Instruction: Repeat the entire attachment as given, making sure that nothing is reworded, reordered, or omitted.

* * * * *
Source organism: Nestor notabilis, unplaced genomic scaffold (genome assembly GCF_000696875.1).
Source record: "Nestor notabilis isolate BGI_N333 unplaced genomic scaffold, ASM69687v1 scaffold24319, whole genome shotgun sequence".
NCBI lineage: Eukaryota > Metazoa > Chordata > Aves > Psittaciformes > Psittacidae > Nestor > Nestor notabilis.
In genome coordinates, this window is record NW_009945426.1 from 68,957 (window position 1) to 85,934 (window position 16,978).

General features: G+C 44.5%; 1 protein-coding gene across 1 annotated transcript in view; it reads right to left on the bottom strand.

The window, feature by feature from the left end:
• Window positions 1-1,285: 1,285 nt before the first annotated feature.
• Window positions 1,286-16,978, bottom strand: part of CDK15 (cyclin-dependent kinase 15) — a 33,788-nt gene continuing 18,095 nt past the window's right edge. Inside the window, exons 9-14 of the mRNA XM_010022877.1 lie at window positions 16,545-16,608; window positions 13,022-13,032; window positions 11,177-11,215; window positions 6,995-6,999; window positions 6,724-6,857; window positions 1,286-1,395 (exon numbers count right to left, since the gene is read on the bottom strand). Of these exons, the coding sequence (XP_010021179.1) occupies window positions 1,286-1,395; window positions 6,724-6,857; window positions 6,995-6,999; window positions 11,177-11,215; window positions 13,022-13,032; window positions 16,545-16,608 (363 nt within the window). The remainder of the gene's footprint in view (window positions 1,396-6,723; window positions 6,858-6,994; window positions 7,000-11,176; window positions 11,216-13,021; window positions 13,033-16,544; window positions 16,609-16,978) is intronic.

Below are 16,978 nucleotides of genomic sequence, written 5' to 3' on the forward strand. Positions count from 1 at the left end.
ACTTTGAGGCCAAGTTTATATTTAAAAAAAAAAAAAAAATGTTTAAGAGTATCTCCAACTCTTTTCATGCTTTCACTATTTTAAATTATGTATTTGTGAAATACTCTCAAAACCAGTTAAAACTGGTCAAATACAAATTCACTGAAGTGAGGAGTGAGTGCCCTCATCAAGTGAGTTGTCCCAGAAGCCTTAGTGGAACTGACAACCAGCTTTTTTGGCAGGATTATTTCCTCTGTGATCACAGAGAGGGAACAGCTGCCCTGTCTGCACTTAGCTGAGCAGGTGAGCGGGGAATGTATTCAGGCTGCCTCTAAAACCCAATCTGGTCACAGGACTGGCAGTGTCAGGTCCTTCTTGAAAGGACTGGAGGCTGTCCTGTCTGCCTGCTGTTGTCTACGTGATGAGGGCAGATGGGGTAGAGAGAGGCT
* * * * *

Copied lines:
Source organism: Nestor notabilis, unplaced genomic scaffold (genome assembly GCF_000696875.1).
Source record: "Nestor notabilis isolate BGI_N333 unplaced genomic scaffold, ASM69687v1 scaffold24319, whole genome shotgun sequence".
NCBI lineage: Eukaryota > Metazoa > Chordata > Aves > Psittaciformes > Psittacidae > Nestor > Nestor notabilis.
In genome coordinates, this window is record NW_009945426.1 from 68,957 (window position 1) to 85,934 (window position 16,978).

General features: G+C 44.5%; 1 protein-coding gene across 1 annotated transcript in view; it reads right to left on the bottom strand.

The window, feature by feature from the left end:
• Window positions 1-1,285: 1,285 nt before the first annotated feature.
• Window positions 1,286-16,978, bottom strand: part of CDK15 (cyclin-dependent kinase 15) — a 33,788-nt gene continuing 18,095 nt past the window's right edge. Inside the window, exons 9-14 of the mRNA XM_010022877.1 lie at window positions 16,545-16,608; window positions 13,022-13,032; window positions 11,177-11,215; window positions 6,995-6,999; window positions 6,724-6,857; window positions 1,286-1,395 (exon numbers count right to left, since the gene is read on the bottom strand). Of these exons, the coding sequence (XP_010021179.1) occupies window positions 1,286-1,395; window positions 6,724-6,857; window positions 6,995-6,999; window positions 11,177-11,215; window positions 13,022-13,032; window positions 16,545-16,608 (363 nt within the window). The remainder of the gene's footprint in view (window positions 1,396-6,723; window positions 6,858-6,994; window positions 7,000-11,176; window positions 11,216-13,021; window positions 13,033-16,544; window positions 16,609-16,978) is intronic.

Below are 16,978 nucleotides of genomic sequence, written 5' to 3' on the forward strand. Positions count from 1 at the left end.
ACTTTGAGGCCAAGTTTATATTTAAAAAAAAAAAAAAAATGTTTAAGAGTATCTCCAACTCTTTTCATGCTTTCACTATTTTAAATTATGTATTTGTGAAATACTCTCAAAACCAGTTAAAACTGGTCAAATACAAATTCACTGAAGTGAGGAGTGAGTGCCCTCATCAAGTGAGTTGTCCCAGAAGCCTTAGTGGAACTGACAACCAGCTTTTTTGGCAGGATTATTTCCTCTGTGATCACAGAGAGGGAACAGCTGCCCTGTCTGCACTTAGCTGAGCAGGTGAGCGGGGAATGTATTCAGGCTGCCTCTAAAACCCAATCTGGTCACAGGACTGGCAGTGTCAGGTCCTTCTTGAAAGGACTGGAGGCTGTCCTGTCTGCCTGCTGTTGTCTACGTGATGAGGGCAGATGGGGTAGAGAGAGGCT